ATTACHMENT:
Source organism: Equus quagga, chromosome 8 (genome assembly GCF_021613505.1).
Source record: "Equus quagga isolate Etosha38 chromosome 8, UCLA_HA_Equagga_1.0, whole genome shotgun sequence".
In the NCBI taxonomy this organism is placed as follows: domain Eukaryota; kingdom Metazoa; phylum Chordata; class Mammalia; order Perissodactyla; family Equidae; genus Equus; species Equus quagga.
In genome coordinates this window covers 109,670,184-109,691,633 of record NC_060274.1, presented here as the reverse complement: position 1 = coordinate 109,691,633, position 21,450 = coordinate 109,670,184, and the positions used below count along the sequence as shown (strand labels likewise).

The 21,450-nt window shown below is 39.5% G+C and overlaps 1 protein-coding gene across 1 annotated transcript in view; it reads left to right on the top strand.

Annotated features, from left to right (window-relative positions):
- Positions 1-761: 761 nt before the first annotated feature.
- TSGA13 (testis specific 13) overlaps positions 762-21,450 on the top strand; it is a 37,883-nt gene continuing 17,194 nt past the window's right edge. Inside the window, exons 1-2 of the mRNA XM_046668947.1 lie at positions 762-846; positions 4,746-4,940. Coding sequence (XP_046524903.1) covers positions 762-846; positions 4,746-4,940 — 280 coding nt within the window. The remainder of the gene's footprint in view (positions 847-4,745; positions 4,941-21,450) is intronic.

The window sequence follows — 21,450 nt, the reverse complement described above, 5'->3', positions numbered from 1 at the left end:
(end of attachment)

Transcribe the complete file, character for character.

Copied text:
Source organism: Equus quagga, chromosome 8 (genome assembly GCF_021613505.1).
Source record: "Equus quagga isolate Etosha38 chromosome 8, UCLA_HA_Equagga_1.0, whole genome shotgun sequence".
In the NCBI taxonomy this organism is placed as follows: domain Eukaryota; kingdom Metazoa; phylum Chordata; class Mammalia; order Perissodactyla; family Equidae; genus Equus; species Equus quagga.
In genome coordinates this window covers 109,670,184-109,691,633 of record NC_060274.1, presented here as the reverse complement: position 1 = coordinate 109,691,633, position 21,450 = coordinate 109,670,184, and the positions used below count along the sequence as shown (strand labels likewise).

The 21,450-nt window shown below is 39.5% G+C and overlaps 1 protein-coding gene across 1 annotated transcript in view; it reads left to right on the top strand.

Annotated features, from left to right (window-relative positions):
- Positions 1-761: 761 nt before the first annotated feature.
- TSGA13 (testis specific 13) overlaps positions 762-21,450 on the top strand; it is a 37,883-nt gene continuing 17,194 nt past the window's right edge. Inside the window, exons 1-2 of the mRNA XM_046668947.1 lie at positions 762-846; positions 4,746-4,940. Coding sequence (XP_046524903.1) covers positions 762-846; positions 4,746-4,940 — 280 coding nt within the window. The remainder of the gene's footprint in view (positions 847-4,745; positions 4,941-21,450) is intronic.

The window sequence follows — 21,450 nt, the reverse complement described above, 5'->3', positions numbered from 1 at the left end: